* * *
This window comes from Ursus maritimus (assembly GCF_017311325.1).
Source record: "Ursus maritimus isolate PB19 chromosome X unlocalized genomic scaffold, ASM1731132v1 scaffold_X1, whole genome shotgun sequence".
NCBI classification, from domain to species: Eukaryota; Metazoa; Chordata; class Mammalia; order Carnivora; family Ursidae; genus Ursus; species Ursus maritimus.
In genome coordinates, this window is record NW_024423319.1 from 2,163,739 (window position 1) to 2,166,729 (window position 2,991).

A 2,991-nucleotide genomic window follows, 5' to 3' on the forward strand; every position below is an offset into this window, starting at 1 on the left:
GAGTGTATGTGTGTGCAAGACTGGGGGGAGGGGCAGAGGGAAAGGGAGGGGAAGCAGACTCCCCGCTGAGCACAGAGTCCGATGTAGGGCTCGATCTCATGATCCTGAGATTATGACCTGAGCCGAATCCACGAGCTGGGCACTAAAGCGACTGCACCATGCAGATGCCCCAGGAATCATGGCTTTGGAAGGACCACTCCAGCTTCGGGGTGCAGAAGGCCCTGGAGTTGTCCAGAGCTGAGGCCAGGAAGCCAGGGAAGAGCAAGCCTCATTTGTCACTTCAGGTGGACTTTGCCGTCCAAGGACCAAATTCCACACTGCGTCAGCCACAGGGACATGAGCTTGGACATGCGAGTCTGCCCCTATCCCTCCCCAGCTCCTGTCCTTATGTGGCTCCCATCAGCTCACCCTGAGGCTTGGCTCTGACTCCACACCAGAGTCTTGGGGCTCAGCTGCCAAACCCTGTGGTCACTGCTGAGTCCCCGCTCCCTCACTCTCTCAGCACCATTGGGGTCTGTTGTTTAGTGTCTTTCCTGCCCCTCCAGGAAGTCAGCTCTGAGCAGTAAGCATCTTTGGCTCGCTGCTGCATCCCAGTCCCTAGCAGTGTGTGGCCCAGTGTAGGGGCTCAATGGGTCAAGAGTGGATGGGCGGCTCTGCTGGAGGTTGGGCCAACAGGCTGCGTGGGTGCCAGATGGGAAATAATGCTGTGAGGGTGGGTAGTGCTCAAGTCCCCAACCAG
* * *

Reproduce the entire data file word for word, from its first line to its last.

This window comes from Ursus maritimus (assembly GCF_017311325.1).
Source record: "Ursus maritimus isolate PB19 chromosome X unlocalized genomic scaffold, ASM1731132v1 scaffold_X1, whole genome shotgun sequence".
NCBI classification, from domain to species: Eukaryota; Metazoa; Chordata; class Mammalia; order Carnivora; family Ursidae; genus Ursus; species Ursus maritimus.
In genome coordinates, this window is record NW_024423319.1 from 2,163,739 (window position 1) to 2,166,729 (window position 2,991).

A 2,991-nucleotide genomic window follows, 5' to 3' on the forward strand; every position below is an offset into this window, starting at 1 on the left:
GAGTGTATGTGTGTGCAAGACTGGGGGGAGGGGCAGAGGGAAAGGGAGGGGAAGCAGACTCCCCGCTGAGCACAGAGTCCGATGTAGGGCTCGATCTCATGATCCTGAGATTATGACCTGAGCCGAATCCACGAGCTGGGCACTAAAGCGACTGCACCATGCAGATGCCCCAGGAATCATGGCTTTGGAAGGACCACTCCAGCTTCGGGGTGCAGAAGGCCCTGGAGTTGTCCAGAGCTGAGGCCAGGAAGCCAGGGAAGAGCAAGCCTCATTTGTCACTTCAGGTGGACTTTGCCGTCCAAGGACCAAATTCCACACTGCGTCAGCCACAGGGACATGAGCTTGGACATGCGAGTCTGCCCCTATCCCTCCCCAGCTCCTGTCCTTATGTGGCTCCCATCAGCTCACCCTGAGGCTTGGCTCTGACTCCACACCAGAGTCTTGGGGCTCAGCTGCCAAACCCTGTGGTCACTGCTGAGTCCCCGCTCCCTCACTCTCTCAGCACCATTGGGGTCTGTTGTTTAGTGTCTTTCCTGCCCCTCCAGGAAGTCAGCTCTGAGCAGTAAGCATCTTTGGCTCGCTGCTGCATCCCAGTCCCTAGCAGTGTGTGGCCCAGTGTAGGGGCTCAATGGGTCAAGAGTGGATGGGCGGCTCTGCTGGAGGTTGGGCCAACAGGCTGCGTGGGTGCCAGATGGGAAATAATGCTGTGAGGGTGGGTAGTGCTCAAGTCCCCAACCAG